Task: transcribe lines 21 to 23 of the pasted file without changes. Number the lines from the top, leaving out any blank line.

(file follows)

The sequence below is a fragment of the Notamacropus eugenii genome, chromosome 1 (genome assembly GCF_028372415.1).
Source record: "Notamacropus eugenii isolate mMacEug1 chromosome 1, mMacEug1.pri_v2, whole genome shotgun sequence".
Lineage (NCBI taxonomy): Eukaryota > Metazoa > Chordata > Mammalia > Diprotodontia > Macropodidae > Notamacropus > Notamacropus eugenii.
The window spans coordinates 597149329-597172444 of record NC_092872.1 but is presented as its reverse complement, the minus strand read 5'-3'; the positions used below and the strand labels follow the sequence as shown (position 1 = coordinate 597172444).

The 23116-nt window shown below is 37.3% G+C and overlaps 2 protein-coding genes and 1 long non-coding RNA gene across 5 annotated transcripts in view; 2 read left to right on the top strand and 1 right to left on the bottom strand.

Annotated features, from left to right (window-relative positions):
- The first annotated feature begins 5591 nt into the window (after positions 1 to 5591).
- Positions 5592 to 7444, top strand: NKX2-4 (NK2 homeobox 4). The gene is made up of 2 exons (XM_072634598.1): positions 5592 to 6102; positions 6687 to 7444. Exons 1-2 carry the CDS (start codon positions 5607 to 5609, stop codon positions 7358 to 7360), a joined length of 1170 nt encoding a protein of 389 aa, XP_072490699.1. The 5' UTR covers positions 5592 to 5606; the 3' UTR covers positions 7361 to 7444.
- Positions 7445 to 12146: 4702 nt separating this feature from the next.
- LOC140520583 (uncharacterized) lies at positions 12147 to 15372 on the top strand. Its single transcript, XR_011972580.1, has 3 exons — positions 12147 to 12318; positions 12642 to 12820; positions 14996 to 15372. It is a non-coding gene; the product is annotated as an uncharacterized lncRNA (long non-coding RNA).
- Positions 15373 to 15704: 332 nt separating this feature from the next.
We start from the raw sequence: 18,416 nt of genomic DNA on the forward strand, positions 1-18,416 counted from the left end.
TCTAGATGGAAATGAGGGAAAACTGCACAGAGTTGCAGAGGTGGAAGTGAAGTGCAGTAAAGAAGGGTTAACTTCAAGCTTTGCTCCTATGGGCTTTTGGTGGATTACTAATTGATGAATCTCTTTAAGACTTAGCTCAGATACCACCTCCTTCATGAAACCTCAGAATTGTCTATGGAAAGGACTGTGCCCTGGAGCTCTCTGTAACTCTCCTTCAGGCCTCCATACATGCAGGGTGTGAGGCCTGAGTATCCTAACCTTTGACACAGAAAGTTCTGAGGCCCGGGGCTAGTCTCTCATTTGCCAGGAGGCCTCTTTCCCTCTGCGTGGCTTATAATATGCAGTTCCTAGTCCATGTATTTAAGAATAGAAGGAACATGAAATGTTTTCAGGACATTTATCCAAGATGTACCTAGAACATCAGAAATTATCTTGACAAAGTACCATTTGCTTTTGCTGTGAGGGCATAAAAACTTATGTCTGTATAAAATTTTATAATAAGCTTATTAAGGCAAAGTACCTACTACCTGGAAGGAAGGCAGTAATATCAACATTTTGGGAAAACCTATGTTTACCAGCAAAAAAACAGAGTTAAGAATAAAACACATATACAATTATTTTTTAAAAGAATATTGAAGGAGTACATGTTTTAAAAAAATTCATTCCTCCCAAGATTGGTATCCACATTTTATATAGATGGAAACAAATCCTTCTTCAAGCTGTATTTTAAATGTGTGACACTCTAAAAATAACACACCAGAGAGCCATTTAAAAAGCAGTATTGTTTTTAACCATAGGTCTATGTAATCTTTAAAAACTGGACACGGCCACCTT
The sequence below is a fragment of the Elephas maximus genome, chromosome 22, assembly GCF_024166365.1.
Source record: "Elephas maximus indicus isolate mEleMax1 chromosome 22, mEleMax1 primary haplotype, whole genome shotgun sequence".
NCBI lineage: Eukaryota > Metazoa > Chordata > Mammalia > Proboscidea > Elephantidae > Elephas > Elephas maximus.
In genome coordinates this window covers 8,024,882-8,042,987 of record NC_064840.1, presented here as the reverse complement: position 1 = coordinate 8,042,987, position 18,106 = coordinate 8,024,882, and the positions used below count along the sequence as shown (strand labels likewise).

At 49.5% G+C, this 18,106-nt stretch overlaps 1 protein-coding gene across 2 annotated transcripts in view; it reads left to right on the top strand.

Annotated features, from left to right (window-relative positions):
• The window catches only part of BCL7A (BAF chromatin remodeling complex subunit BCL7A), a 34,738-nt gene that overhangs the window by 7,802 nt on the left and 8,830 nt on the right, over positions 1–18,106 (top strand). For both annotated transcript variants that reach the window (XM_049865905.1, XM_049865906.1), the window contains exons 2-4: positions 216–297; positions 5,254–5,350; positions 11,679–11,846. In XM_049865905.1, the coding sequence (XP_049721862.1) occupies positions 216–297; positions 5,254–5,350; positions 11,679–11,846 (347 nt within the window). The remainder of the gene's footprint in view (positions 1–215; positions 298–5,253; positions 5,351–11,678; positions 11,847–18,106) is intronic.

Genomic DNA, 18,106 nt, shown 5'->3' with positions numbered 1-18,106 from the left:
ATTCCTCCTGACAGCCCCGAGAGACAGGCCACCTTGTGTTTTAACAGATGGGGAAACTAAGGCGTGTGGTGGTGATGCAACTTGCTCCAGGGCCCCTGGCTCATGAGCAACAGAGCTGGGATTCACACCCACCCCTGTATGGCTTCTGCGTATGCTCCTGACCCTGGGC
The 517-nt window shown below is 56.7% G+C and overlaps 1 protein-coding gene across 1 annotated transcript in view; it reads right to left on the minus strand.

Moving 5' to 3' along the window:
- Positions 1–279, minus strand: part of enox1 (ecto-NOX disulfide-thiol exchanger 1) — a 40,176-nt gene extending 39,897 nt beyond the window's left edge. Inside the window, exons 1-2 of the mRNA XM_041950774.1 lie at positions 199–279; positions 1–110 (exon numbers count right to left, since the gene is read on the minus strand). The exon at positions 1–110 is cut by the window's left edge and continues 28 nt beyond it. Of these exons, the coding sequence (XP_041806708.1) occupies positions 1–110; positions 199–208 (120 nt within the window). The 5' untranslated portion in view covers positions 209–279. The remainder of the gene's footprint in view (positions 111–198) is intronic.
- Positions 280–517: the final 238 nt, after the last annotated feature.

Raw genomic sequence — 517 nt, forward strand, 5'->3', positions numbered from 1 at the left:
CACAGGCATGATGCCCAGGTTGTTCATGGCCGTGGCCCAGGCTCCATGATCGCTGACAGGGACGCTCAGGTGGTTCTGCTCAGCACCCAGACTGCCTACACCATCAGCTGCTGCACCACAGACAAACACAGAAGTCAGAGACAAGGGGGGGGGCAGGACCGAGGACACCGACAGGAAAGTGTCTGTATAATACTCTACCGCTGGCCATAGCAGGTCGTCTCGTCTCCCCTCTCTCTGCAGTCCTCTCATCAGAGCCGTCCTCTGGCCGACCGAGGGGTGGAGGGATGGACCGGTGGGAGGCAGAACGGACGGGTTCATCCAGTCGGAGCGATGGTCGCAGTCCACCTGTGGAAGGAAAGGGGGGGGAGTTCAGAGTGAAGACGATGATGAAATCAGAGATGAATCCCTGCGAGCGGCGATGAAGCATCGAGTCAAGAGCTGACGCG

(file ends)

Genomic DNA, 18,106 nt, shown 5'->3' with positions numbered 1-18,106 from the left:
ATTCCTCCTGACAGCCCCGAGAGACAGGCCACCTTGTGTTTTAACAGATGGGGAAACTAAGGCGTGTGGTGGTGATGCAACTTGCTCCAGGGCCCCTGGCTCATGAGCAACAGAGCTGGGATTCACACCCACCCCTGTATGGCTTCTGCGTATGCTCCTGACCCTGGGC
The 517-nt window shown below is 56.7% G+C and overlaps 1 protein-coding gene across 1 annotated transcript in view; it reads right to left on the minus strand.